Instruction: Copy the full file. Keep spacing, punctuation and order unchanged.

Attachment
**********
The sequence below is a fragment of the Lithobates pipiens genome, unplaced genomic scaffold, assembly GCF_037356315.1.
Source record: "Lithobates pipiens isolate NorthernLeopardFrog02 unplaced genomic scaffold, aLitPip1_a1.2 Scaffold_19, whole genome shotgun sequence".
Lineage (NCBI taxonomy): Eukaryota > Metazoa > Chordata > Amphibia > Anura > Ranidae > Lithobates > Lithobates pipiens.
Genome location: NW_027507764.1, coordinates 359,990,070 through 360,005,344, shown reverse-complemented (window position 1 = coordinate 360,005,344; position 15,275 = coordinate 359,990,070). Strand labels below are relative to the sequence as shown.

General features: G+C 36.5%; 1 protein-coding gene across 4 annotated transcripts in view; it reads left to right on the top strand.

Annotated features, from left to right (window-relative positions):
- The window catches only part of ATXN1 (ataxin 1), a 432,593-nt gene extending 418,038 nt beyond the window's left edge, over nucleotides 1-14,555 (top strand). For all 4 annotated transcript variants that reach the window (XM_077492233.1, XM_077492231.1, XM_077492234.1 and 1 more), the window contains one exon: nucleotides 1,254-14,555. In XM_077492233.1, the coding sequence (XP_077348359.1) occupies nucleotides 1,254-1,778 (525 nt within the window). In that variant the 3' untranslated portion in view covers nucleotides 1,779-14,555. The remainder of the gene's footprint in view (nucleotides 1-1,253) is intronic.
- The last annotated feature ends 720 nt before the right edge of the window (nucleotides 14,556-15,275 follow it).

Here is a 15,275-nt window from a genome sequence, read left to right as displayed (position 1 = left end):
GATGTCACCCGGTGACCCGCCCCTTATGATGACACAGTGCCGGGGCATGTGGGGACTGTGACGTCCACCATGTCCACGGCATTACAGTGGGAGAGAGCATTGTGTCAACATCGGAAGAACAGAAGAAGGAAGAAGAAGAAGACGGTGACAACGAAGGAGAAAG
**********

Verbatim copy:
The sequence below is a fragment of the Lithobates pipiens genome, unplaced genomic scaffold, assembly GCF_037356315.1.
Source record: "Lithobates pipiens isolate NorthernLeopardFrog02 unplaced genomic scaffold, aLitPip1_a1.2 Scaffold_19, whole genome shotgun sequence".
Lineage (NCBI taxonomy): Eukaryota > Metazoa > Chordata > Amphibia > Anura > Ranidae > Lithobates > Lithobates pipiens.
Genome location: NW_027507764.1, coordinates 359,990,070 through 360,005,344, shown reverse-complemented (window position 1 = coordinate 360,005,344; position 15,275 = coordinate 359,990,070). Strand labels below are relative to the sequence as shown.

General features: G+C 36.5%; 1 protein-coding gene across 4 annotated transcripts in view; it reads left to right on the top strand.

Annotated features, from left to right (window-relative positions):
- The window catches only part of ATXN1 (ataxin 1), a 432,593-nt gene extending 418,038 nt beyond the window's left edge, over nucleotides 1-14,555 (top strand). For all 4 annotated transcript variants that reach the window (XM_077492233.1, XM_077492231.1, XM_077492234.1 and 1 more), the window contains one exon: nucleotides 1,254-14,555. In XM_077492233.1, the coding sequence (XP_077348359.1) occupies nucleotides 1,254-1,778 (525 nt within the window). In that variant the 3' untranslated portion in view covers nucleotides 1,779-14,555. The remainder of the gene's footprint in view (nucleotides 1-1,253) is intronic.
- The last annotated feature ends 720 nt before the right edge of the window (nucleotides 14,556-15,275 follow it).

Here is a 15,275-nt window from a genome sequence, read left to right as displayed (position 1 = left end):
GATGTCACCCGGTGACCCGCCCCTTATGATGACACAGTGCCGGGGCATGTGGGGACTGTGACGTCCACCATGTCCACGGCATTACAGTGGGAGAGAGCATTGTGTCAACATCGGAAGAACAGAAGAAGGAAGAAGAAGAAGACGGTGACAACGAAGGAGAAAG